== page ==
Also, the bigger problem is not the increasing THC levels, but the absence of CBD, which can serve as a protector against even higher quantities of THC and their potential negative effects. This seems to be the largest and most harmful change from natural outdoor production to hydroponic farms.

  3. THC levels have increased two to four fold and CBD has all but disappeared in some strains. Your analysis of these developments is correct but your assessment of the consequences is not. the number of people experiencing any mental health problems at all is tiny. The main danger is for children which is the primary argument for taking the market out of the hands of criminals.

    You should look at the NTA and HES fifures for those in treatment and admitted to hospital. Although individual caes are cleary personal tragedies they are very, very rare. While there are 750 hospital admissions for mental and behavioural problems related to cannabinoids each year, thehre are 3000 admissions for peanut allergy.

    In public health terms cannabis is a trivial, almost non-existent problem yet we spend £500 million each year on the criminal justice system in a futile attempt to stamp it out. This is the real cannabis psychosis.

    • Hi Peter, thanks for your comment.

      You’re right, despite the media hype, psychosis is really not a major concern for cannabis smokers, affecting only a very small percentage. And even then it’s unknown whether a predisposition for psychosis was underlying and even facilitating self-medication with cannabis, increasing the association between the two.

      I think the larger concern now is the issue of dependence on the drug. Cannabis itself is relatively safe, with extremely low toxicity levels and almost no severe side effects. However, there is a true concern regarding the increase in cannabis dependence, particularly among adolescent males, with roughly 11% of users qualifying as dependent according to DSM criteria. This is most likely due in part to the increase in THC and decrease in CBD levels seen over the last few decades. While the vast majority of users will still experience no serious side effects from smoking cannabis, with decriminalization of the drug it is important to consider those who may have problems with it. Cannabis dependence is often dismissed as not being a ‘serious’ addiction, but it does affect a significant number of users and needs to be acknowledged and adequately addressed.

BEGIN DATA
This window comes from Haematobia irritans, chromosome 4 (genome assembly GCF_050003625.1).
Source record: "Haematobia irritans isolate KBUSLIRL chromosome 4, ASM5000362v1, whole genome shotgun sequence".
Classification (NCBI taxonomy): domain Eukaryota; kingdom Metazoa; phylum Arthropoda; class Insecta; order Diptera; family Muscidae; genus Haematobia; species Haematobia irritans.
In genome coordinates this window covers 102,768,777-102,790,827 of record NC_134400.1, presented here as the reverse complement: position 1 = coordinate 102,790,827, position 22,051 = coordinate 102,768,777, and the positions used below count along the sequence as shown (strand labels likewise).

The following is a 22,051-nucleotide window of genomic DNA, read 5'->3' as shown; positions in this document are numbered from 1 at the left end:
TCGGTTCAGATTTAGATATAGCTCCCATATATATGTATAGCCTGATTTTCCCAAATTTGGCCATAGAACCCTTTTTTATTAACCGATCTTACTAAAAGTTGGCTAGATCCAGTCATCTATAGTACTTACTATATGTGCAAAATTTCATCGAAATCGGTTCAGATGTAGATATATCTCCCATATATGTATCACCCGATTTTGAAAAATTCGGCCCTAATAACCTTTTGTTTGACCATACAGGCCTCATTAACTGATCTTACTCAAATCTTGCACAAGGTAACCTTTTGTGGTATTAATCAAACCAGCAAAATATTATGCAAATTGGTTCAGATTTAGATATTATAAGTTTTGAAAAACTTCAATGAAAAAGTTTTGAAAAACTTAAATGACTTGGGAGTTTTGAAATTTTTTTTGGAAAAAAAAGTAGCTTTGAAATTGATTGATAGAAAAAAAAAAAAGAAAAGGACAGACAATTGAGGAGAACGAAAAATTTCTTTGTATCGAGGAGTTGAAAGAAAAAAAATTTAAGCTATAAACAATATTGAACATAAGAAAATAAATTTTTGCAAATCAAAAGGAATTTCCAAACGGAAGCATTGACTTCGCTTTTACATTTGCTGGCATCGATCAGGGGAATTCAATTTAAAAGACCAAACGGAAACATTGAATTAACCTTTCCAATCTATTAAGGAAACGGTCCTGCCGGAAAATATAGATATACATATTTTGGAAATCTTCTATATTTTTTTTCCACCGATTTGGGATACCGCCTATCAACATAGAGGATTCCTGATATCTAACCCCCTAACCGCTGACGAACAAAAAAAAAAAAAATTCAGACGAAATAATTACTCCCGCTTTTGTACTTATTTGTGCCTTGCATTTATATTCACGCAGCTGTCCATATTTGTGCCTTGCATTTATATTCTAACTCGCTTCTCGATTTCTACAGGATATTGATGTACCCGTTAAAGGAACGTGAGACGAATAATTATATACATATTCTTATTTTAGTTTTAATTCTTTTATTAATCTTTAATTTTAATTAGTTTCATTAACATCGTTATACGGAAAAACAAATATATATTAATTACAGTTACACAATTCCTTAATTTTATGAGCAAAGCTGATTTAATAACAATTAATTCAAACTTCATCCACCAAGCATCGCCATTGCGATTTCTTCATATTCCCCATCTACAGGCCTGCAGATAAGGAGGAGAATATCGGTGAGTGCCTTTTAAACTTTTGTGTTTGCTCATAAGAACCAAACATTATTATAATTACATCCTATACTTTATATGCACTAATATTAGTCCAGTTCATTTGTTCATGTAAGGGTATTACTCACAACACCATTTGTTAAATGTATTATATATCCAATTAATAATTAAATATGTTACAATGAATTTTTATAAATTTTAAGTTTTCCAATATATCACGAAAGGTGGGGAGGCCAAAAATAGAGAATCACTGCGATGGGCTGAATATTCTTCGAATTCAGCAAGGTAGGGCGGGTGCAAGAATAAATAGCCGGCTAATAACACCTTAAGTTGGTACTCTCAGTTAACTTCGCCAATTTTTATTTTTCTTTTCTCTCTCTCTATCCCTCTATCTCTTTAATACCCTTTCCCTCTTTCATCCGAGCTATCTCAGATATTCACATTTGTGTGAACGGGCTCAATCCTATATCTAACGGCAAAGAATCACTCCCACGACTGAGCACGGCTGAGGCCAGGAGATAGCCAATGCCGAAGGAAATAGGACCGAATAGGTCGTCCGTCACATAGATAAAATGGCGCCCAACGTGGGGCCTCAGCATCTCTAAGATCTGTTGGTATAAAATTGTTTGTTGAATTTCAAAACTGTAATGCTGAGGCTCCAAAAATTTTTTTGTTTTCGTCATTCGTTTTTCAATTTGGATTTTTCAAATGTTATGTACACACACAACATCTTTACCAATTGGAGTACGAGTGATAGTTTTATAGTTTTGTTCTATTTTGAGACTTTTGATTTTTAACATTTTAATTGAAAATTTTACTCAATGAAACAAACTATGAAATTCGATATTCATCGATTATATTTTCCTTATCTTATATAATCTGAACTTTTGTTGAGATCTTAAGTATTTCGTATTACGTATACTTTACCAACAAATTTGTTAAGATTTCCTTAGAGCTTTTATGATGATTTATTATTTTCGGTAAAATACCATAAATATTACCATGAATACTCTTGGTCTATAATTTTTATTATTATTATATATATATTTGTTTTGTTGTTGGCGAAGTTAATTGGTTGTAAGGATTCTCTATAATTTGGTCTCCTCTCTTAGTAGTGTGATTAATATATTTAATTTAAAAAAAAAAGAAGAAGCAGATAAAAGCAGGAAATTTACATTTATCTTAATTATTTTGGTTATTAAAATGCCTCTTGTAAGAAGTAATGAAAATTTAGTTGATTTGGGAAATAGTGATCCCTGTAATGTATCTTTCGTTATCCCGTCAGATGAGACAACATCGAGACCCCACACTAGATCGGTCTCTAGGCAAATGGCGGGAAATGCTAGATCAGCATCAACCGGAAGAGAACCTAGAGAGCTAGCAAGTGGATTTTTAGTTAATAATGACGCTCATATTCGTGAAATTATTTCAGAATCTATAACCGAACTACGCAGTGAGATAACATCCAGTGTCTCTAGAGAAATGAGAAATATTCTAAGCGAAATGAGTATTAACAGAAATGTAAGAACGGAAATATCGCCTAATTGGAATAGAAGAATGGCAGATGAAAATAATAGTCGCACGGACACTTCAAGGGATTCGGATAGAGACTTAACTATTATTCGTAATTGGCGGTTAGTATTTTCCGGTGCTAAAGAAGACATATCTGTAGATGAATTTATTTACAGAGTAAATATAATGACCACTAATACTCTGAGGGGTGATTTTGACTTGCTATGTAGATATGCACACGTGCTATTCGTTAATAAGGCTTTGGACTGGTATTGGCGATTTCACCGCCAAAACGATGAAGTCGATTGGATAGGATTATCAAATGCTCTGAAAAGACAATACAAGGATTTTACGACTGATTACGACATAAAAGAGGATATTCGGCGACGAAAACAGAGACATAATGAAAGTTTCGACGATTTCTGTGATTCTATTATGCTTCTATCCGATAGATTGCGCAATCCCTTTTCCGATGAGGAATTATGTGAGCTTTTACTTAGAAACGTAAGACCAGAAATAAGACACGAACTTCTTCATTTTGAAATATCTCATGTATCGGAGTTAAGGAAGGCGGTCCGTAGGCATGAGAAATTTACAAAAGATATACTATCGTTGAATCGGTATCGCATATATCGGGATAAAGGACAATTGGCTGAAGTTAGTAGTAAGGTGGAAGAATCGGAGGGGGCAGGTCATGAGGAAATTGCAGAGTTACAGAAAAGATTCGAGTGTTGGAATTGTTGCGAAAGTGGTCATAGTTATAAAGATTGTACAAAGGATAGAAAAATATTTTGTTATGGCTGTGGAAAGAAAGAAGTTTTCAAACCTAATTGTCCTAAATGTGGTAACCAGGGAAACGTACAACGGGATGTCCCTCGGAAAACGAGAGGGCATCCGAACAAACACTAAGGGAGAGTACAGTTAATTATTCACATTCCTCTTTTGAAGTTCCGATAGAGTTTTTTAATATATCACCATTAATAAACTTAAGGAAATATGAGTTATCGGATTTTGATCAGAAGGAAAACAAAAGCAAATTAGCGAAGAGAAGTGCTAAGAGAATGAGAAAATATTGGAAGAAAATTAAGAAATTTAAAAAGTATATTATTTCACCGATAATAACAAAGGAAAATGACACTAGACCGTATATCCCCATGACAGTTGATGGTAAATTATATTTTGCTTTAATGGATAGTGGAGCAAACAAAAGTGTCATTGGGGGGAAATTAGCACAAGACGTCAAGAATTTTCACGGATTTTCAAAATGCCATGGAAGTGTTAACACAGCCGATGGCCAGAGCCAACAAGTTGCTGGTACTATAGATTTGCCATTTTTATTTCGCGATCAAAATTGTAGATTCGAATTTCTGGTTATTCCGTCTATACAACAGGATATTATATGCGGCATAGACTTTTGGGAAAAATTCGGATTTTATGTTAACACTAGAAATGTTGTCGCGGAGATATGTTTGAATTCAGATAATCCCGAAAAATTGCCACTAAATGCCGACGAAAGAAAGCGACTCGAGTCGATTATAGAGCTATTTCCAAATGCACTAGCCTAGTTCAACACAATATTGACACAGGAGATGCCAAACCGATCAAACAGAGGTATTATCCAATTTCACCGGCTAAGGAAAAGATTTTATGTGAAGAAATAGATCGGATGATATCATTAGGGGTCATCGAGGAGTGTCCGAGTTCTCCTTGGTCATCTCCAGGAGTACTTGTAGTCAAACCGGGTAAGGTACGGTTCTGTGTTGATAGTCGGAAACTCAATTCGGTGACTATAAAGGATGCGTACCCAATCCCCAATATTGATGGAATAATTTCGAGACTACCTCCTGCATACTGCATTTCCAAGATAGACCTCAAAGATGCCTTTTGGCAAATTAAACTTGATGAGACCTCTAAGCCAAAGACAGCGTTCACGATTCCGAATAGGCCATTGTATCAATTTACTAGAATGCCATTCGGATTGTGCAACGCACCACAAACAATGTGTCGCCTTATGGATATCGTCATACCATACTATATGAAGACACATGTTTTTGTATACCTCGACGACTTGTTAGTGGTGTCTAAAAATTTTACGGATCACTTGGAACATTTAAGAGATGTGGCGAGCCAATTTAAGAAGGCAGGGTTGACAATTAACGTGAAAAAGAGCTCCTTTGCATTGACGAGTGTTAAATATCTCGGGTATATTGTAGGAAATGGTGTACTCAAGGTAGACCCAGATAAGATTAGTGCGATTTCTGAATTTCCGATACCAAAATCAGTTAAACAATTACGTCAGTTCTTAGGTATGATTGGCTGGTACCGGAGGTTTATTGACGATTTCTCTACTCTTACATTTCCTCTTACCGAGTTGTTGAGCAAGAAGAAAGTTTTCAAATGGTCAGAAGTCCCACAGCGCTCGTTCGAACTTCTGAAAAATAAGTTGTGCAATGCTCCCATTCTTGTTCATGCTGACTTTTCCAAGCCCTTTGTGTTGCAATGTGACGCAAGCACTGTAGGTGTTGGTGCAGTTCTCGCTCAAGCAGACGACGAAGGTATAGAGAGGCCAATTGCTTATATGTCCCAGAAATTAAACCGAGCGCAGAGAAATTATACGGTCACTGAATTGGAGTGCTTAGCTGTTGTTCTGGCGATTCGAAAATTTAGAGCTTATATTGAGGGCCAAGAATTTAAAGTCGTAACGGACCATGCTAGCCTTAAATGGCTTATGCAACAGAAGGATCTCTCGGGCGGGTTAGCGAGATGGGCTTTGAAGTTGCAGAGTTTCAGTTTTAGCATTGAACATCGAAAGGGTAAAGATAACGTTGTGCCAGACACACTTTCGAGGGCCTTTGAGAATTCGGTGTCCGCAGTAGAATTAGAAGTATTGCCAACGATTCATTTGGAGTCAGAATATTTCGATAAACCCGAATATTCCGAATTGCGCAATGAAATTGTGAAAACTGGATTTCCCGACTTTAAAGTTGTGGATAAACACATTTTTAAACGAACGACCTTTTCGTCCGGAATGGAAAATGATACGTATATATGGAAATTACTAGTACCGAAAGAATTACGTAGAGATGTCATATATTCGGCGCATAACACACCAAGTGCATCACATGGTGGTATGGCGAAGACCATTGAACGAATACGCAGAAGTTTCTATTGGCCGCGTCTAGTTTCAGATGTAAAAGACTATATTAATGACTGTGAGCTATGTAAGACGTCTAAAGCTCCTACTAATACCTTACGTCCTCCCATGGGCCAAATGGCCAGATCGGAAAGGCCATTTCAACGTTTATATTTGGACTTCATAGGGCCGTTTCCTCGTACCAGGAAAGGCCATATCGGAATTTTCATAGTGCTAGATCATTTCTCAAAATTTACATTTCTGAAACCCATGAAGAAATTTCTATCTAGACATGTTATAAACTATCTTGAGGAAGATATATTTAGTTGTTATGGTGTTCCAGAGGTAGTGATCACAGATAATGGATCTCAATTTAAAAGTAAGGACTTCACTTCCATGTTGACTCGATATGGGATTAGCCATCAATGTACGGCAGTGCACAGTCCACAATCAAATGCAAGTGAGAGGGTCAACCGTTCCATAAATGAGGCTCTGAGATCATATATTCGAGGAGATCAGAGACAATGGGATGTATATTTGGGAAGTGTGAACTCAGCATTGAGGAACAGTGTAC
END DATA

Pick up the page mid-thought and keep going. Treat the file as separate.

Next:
That being said, I agree that the amount of money spent on policing the marijuana trade is horrendous, and by legalizing and controlling the market you could do away with these high THC strains and introduce quality control measures. Instead of spending money on incarcerations and fighting drug cartels, these funds would be much better spent on helping those who do have a problem with the drug, and better controlling and educating those who choose to use it.

  4. The Israeli company responsible for developing Avidekel (pictured above), Tikun Olam , is not the first to breed a strain of cannabis that contains almost no THC at all. In 2005, GW Pharmaceuticals (creator of Sativex ) grew “virtually mono-cannabinoidic plants that produce high percentages of these target cannabinoids: THC, CBD, THC-V, CBC, CBD-V, CBG or CBN.” Project CBD tested 17 different mothers of Cannatonic – a strain famous for its high CBD levels. Cannatonic #6 was high in CBD with hardly any THC, whereas the other plants were high in THC and low in CBD or high in both. Perhaps the great variety of results from different plants was because the Cannatonic strain is unstable, or perhaps people were getting different results from different growing conditions.

  5. Pingback: Cannabis and memory loss: dude, where’s my CBD? | Brain Study